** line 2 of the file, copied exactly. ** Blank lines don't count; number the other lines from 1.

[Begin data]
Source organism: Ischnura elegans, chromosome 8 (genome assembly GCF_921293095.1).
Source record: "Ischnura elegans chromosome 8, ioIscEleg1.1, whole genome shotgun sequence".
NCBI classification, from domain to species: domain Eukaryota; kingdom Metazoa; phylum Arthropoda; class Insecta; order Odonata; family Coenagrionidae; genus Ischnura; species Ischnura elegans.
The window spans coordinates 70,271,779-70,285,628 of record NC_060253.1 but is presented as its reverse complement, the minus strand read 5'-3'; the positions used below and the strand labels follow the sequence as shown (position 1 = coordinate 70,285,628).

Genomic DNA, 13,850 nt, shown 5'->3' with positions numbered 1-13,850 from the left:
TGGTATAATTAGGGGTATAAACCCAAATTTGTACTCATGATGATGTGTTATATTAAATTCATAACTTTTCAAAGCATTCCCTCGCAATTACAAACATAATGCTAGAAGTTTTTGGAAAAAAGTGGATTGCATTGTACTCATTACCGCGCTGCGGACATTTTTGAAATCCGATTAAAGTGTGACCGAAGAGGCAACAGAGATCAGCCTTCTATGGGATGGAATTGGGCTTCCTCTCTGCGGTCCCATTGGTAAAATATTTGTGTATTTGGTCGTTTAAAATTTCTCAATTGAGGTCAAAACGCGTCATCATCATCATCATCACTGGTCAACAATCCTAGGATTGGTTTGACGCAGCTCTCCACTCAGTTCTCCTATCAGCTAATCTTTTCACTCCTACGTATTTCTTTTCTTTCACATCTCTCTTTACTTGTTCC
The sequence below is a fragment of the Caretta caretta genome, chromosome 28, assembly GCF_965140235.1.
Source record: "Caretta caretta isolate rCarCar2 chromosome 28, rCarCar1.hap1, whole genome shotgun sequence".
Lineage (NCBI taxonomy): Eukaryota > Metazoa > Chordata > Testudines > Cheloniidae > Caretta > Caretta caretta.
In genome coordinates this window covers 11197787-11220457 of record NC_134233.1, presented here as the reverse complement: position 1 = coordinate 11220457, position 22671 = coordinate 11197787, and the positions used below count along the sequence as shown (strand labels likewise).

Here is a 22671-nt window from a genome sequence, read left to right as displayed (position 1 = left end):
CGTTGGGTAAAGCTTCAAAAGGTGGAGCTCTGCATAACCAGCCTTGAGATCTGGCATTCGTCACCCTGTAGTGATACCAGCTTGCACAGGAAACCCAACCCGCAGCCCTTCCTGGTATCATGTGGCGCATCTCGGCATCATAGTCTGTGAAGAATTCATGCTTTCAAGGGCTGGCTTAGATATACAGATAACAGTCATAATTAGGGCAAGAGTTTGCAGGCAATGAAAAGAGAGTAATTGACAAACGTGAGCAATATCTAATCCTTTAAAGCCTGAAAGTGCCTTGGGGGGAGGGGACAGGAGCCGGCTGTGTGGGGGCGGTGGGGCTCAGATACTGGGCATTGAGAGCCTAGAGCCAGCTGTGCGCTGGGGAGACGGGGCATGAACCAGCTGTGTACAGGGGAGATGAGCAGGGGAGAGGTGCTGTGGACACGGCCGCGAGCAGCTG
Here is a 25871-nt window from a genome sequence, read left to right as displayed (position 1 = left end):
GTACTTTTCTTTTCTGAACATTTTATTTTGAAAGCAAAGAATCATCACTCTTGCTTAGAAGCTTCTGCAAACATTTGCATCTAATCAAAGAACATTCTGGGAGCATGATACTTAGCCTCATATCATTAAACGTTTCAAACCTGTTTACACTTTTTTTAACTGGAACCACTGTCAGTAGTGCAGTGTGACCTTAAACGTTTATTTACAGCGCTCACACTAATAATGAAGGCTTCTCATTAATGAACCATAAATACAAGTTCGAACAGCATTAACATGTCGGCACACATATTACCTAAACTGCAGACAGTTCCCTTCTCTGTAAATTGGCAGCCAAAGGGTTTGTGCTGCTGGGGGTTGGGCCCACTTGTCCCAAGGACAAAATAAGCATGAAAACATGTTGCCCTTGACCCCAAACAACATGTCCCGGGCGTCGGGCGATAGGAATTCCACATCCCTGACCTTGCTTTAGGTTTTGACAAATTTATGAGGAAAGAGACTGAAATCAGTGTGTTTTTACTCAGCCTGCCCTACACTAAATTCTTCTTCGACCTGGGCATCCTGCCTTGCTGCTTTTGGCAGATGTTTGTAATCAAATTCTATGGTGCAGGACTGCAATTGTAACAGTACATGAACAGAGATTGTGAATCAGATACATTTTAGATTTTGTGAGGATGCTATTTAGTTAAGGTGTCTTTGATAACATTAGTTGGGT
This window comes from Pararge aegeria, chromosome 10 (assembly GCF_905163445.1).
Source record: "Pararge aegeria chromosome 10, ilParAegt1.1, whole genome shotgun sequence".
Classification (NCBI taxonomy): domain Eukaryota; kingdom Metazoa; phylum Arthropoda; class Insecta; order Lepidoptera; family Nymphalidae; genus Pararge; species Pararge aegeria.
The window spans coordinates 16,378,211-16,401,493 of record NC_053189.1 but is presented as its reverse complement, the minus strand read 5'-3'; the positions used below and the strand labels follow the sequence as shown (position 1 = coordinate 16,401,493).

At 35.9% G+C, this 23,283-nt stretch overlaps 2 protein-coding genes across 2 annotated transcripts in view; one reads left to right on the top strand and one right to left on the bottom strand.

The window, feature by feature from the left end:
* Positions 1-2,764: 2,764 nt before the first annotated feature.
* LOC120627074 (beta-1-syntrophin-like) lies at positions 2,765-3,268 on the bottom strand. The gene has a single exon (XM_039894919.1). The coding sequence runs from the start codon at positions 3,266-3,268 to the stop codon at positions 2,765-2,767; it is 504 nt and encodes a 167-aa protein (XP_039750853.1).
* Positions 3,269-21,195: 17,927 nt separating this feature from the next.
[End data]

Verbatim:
Source record: "Ischnura elegans chromosome 8, ioIscEleg1.1, whole genome shotgun sequence".